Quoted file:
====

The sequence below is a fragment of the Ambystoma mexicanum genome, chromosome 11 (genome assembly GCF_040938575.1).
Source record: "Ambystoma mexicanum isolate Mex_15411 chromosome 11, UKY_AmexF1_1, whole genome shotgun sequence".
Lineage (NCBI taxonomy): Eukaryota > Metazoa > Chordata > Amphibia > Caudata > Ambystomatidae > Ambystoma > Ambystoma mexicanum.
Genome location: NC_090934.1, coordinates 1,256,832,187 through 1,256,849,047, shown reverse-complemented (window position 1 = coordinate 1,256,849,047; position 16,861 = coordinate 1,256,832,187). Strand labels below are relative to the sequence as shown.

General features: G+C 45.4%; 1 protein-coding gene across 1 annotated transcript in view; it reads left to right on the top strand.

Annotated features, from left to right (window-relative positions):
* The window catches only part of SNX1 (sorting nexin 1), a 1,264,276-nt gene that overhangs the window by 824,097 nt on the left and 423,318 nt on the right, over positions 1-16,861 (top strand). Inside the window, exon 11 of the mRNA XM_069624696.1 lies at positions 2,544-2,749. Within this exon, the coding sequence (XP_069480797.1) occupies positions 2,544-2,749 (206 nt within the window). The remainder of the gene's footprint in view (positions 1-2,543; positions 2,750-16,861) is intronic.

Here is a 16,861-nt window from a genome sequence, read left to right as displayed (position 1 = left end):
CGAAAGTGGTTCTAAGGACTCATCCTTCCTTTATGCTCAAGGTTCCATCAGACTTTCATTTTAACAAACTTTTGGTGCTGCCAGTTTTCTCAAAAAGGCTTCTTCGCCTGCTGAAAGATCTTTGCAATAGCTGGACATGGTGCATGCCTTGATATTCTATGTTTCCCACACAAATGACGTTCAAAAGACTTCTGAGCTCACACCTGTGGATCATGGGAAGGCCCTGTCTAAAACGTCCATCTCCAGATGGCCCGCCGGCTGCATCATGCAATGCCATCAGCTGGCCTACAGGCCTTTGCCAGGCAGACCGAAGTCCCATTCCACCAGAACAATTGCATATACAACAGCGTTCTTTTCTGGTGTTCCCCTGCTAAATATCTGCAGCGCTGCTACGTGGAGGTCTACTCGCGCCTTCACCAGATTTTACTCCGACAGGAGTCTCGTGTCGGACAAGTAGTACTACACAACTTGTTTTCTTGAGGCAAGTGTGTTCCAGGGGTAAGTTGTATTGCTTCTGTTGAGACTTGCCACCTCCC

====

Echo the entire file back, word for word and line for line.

The sequence below is a fragment of the Ambystoma mexicanum genome, chromosome 11 (genome assembly GCF_040938575.1).
Source record: "Ambystoma mexicanum isolate Mex_15411 chromosome 11, UKY_AmexF1_1, whole genome shotgun sequence".
Lineage (NCBI taxonomy): Eukaryota > Metazoa > Chordata > Amphibia > Caudata > Ambystomatidae > Ambystoma > Ambystoma mexicanum.
Genome location: NC_090934.1, coordinates 1,256,832,187 through 1,256,849,047, shown reverse-complemented (window position 1 = coordinate 1,256,849,047; position 16,861 = coordinate 1,256,832,187). Strand labels below are relative to the sequence as shown.

General features: G+C 45.4%; 1 protein-coding gene across 1 annotated transcript in view; it reads left to right on the top strand.

Annotated features, from left to right (window-relative positions):
* The window catches only part of SNX1 (sorting nexin 1), a 1,264,276-nt gene that overhangs the window by 824,097 nt on the left and 423,318 nt on the right, over positions 1-16,861 (top strand). Inside the window, exon 11 of the mRNA XM_069624696.1 lies at positions 2,544-2,749. Within this exon, the coding sequence (XP_069480797.1) occupies positions 2,544-2,749 (206 nt within the window). The remainder of the gene's footprint in view (positions 1-2,543; positions 2,750-16,861) is intronic.

Here is a 16,861-nt window from a genome sequence, read left to right as displayed (position 1 = left end):
CGAAAGTGGTTCTAAGGACTCATCCTTCCTTTATGCTCAAGGTTCCATCAGACTTTCATTTTAACAAACTTTTGGTGCTGCCAGTTTTCTCAAAAAGGCTTCTTCGCCTGCTGAAAGATCTTTGCAATAGCTGGACATGGTGCATGCCTTGATATTCTATGTTTCCCACACAAATGACGTTCAAAAGACTTCTGAGCTCACACCTGTGGATCATGGGAAGGCCCTGTCTAAAACGTCCATCTCCAGATGGCCCGCCGGCTGCATCATGCAATGCCATCAGCTGGCCTACAGGCCTTTGCCAGGCAGACCGAAGTCCCATTCCACCAGAACAATTGCATATACAACAGCGTTCTTTTCTGGTGTTCCCCTGCTAAATATCTGCAGCGCTGCTACGTGGAGGTCTACTCGCGCCTTCACCAGATTTTACTCCGACAGGAGTCTCGTGTCGGACAAGTAGTACTACACAACTTGTTTTCTTGAGGCAAGTGTGTTCCAGGGGTAAGTTGTATTGCTTCTGTTGAGACTTGCCACCTCCC